Solid Hardwood vs. Engineered Hardwood
About Solid Hardwood Flooring
Solid wood flooring is made of one piece of wood from top to bottom and can be used in any room that is on or above ground. One of the many benefits of solid wood flooring is it can be sanded and refinished many times.
About Engineered Hardwood Flooring
Engineered wood floors are also made of real wood, but include multiple layers, with the top layer (the wear layer) made of high-quality wood. Because engineered wood floors expand and contract less than solid wood flooring, they are ideal for basement installations. While this type of flooring can be sanded and refinished, it cannot be done as many times as solid wood flooring.
What’s the Difference?
The most commonly asked question asked by folks thinking about installing a new hardwood floor is the difference between solid and engineered hardwood flooring. Below, we break it down into the six areas that we find are most important in the decision-makings.
Solid hardwood flooring can generally be refinished many times because it can be sanded and re-sanded nearly all the way down to the tongue and groove of the boards. That could be as much as 1/4” or about one third of the thickness of the board and believe me, that’s a lot of sanding. But, most engineered floors can be sanded too, especially if you choose one with a thicker saw cut face. As a practical matter, for most residential uses, the new factory finishes are so durable that you will get a lifetime of carefree use before a new finish is ever needed. Refinishing, therefore usually becomes a secondary consideration in the selection process.
Versatility is always an important issue in choosing flooring. Today, engineered hardwood flooring is really quite versatile. It can be installed using either glue or staples, and as a result of recent developments in locking systems, now it can even “float”. It can also be installed over all types of sub-floors from suspended wood to concrete slab. Engineered hardwood flooring, given proper conditions, can be used below grade. Solid hardwood flooring, on the other hand, has the limiting requirement of needing to be stapled down over suspended floors – above grade. In order to fasten solid hardwood flooring over a concrete floor, plywood or firing strips would have to be installed first. It can be done, but it is time consuming and expensive.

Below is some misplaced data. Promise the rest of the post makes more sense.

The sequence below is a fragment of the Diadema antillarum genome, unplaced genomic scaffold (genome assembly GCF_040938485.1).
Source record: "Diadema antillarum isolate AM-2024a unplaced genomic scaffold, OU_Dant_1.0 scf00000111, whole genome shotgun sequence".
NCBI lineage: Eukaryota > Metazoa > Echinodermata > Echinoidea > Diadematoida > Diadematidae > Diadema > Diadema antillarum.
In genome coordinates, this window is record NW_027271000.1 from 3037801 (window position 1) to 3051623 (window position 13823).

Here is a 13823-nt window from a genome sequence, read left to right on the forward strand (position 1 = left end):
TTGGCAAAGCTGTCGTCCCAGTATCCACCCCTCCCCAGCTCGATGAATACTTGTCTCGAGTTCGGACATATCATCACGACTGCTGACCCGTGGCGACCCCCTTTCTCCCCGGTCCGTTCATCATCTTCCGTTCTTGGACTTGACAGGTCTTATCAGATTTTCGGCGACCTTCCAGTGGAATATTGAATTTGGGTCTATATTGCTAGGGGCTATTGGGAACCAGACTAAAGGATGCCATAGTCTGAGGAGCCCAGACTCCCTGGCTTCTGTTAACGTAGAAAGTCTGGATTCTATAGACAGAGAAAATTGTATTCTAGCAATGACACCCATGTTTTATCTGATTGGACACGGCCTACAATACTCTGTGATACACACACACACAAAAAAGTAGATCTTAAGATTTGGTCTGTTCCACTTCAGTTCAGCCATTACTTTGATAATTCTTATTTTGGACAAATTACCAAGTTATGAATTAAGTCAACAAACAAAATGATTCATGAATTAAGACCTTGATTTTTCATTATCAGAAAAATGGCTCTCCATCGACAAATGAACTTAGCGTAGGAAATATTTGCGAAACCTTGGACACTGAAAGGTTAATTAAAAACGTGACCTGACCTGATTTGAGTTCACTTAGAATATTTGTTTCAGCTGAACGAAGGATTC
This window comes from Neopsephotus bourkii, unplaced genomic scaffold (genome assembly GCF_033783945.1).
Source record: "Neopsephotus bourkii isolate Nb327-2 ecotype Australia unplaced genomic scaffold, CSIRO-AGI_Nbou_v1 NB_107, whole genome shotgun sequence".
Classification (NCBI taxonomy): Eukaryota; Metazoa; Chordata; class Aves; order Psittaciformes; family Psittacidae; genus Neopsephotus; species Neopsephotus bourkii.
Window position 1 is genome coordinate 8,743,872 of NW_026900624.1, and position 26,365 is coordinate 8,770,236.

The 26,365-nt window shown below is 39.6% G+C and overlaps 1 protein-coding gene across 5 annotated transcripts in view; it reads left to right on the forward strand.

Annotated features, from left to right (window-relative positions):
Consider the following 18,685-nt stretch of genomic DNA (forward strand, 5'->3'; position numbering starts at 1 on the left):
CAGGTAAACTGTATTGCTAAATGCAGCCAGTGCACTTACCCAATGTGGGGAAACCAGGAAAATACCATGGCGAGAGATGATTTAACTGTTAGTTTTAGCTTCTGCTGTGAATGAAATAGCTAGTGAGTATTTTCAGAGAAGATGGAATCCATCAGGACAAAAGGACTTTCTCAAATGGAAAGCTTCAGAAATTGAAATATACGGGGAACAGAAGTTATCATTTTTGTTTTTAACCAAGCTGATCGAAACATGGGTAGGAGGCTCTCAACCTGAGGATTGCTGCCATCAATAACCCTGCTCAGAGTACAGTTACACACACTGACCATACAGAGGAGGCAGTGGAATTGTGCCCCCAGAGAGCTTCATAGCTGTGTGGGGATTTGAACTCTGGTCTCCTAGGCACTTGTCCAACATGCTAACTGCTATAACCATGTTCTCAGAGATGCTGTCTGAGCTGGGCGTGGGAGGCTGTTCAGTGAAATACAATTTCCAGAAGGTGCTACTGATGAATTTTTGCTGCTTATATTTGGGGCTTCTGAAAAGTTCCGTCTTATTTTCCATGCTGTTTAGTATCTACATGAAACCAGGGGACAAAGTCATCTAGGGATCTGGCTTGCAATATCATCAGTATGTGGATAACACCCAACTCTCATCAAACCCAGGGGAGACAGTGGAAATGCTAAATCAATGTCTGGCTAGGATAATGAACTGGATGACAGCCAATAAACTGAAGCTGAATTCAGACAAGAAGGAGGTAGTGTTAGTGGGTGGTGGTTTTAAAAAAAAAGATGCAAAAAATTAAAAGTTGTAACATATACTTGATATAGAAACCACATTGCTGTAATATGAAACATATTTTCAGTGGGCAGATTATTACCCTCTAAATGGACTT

Engineered hardwood flooring is generally thinner than solid hardwood. That means it can be used in many remodeling projects where a solid 3/4 inch solid floor would create a height problem. Engineered floors range in thickness from 1/4 inch to 3/4 inch
For the most part, hardwood flooring is quite dimensionally stable over time. Solid hardwood may, under certain climatic conditions, be subject to swelling or shrinking. Engineered hardwood flooring, on the other hand while still subject to slight movement is the better choice where extreme seasonal climate changes may cause problems. The plywood-like construction of an engineered floor gives it more dimensional stability.
Typically engineered hardwood flooring will cost you less than solid hardwood flooring for the same look because less of the valuable tree is used than with solid wood. Also, freight costs are lower because engineered flooring is lighter in weight and therefore less costly to transport. These factors also help make engineered flooring friendly to the environment.
If there is no limit to your imagination and no limit to your pocket book, then there is no limit to the variety of beautiful floors that can be created from custom patterns, imported exotic species and fine finishes. Some of the most expensive custom floors around the world are made from combinations of solid hardwood species, usually 3/4” thick. Solid hardwood floors do a better job of minimizing “bounce” over suspended floors. They convey a lasting sense of value and permanence to your home.